Polish officials said that during a delicate operation on Tuesday, a large World War II bomb exploded to deface five tonnes of machinery in a canal near the Baltic Sea, but no one was harmed.
The unit – called “Talboy” and also known as “earthquake bomb” – was dropped by the Royal Air Force during an assault on a Nazi warship in 1945.
It was found at a depth of 12 metres (39 ft) last year, with its nose only poking out during dredging near the port town of Swinjski in northwestern Poland.
More than six metres in total, it was filled with 2,4 tonnes of explosives – equal to around 3,6 tonnes of TNT.
The Navy has previously reported that it had declined the conventional alternative of a controlled explosion in fear of damaging a bridge some 500 metres downstream.
Instead, it had intended to use a method known as deflation to ignite the explosive charge without detonation to set off the blast, so that the remote could pierce through the shell to cause combustion. You may use a managed computer.
But in the end, “the mechanism of deflation has turned into an eruption,” said Grazgorz Lewandowski, spokesperson for the 8th Coastal Defense Flotilla of the Polish Navy in Svenejski.
The Swinowski City Hall spokesperson assured AFP that they had not heard any rumours of injury to anybody during the military divers’ operation, or any disruption to the city’s facilities.
Before the procedure started this week, Lewandowski called it “a very delicate job,” saying that “the most pungent sounds could blast.”
Approximately 750 local people have already been advised to withdraw about 2.5 kilometres (1.6 mi) from the area around the blast, while some told AFP that they would remain.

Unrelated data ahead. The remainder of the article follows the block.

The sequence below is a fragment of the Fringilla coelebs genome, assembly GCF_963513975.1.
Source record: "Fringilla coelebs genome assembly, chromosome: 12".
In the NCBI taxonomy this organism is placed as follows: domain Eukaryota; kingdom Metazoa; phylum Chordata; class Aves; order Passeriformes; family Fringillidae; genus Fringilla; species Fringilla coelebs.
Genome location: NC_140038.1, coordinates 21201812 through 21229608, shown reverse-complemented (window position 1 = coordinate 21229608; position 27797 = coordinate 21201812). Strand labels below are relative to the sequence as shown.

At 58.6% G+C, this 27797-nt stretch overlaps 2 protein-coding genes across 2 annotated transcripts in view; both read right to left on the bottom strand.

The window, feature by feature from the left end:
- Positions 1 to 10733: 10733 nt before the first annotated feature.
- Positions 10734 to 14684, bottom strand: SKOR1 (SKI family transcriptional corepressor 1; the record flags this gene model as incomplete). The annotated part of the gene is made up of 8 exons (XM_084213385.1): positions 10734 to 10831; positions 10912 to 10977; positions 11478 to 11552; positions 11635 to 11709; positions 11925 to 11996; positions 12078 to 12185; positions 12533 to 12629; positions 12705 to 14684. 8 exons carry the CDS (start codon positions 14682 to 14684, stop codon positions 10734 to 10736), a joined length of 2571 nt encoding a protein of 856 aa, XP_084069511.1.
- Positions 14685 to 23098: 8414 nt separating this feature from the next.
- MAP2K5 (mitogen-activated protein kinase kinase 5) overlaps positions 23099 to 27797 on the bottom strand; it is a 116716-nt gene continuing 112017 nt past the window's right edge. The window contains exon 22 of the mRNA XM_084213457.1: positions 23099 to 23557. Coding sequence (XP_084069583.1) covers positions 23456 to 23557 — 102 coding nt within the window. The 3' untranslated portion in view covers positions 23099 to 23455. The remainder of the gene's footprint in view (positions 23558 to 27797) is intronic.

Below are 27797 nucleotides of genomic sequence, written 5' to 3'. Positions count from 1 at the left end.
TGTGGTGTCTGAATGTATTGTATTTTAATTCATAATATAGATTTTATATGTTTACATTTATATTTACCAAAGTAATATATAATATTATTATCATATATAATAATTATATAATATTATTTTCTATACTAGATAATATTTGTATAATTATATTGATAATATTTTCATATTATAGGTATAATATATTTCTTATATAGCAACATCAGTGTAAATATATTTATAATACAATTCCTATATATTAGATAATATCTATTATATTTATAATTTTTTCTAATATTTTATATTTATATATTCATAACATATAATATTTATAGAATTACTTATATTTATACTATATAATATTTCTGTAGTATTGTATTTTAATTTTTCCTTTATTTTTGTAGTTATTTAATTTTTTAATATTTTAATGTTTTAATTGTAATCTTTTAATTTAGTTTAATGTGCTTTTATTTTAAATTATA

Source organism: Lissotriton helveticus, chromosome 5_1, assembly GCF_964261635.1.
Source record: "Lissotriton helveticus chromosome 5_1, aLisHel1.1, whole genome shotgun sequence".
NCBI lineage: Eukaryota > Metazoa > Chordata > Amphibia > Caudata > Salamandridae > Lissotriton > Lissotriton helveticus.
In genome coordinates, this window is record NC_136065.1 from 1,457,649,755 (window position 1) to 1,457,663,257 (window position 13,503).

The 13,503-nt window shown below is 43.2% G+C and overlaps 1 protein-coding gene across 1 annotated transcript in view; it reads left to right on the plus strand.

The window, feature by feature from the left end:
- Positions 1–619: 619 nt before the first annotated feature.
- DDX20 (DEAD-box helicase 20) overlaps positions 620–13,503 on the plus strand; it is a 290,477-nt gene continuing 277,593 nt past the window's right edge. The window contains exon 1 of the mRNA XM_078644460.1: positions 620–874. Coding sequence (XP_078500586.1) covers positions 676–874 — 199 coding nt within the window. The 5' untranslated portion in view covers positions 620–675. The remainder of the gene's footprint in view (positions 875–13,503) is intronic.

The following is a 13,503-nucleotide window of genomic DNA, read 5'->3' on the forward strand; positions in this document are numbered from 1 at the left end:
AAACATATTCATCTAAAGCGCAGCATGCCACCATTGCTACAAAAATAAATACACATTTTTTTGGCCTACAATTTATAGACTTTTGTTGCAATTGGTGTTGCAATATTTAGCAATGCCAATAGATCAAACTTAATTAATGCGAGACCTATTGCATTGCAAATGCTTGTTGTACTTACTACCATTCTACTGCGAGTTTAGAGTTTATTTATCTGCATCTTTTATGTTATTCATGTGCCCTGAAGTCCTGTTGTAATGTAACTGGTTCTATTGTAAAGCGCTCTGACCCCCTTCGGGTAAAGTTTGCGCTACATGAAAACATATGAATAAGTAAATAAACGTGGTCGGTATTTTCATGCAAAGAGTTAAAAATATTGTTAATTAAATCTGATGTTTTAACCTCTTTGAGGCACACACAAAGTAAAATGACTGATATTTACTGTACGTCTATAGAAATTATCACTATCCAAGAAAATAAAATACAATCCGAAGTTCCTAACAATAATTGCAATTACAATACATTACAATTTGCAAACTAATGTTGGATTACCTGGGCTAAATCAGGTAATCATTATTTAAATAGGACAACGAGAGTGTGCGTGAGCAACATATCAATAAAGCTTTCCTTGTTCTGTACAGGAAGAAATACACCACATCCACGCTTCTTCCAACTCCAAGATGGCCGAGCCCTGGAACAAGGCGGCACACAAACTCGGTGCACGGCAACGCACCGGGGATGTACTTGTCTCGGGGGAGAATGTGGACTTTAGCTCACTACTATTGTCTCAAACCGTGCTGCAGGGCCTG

Halina Paszkowska said that the “principal danger” to her was the risk of capturing Covid-19 in a sports hall where the residents were sheltered during the operation.
“I’ve been living here for 50 years and there are other rockets, but this is the first time evacuation has taken place. We just had to sit indoors until that, “she said.
Maritime traffic on the navigation channel and nearby rivers were stopped in an area of 16 kilometres around the bombing action.
During World War II, Swinoujscie – at the time, Swimunde, part of Germany, was one of the most powerful Baltic bases of the German Navy and was subject to mass bombing, the historian Piotr Lakowski, author of the novel, said. In April 1945, the Royal Air Force raided the Luetzow cruiser of Germany.
In the dying days of the war, the cannons of the ship were used to advancing the Red Army.
On April 16, 1945, the RAF named 18 Lancaster bombers from the 617th Squadron known as “Dumpsters.”
The assailants targeted Lutzo with 12 Talboys, including the detonation at the time.
The Tallboy was designed to explode in the underground next to the target, triggering shock waves that would cause destruction.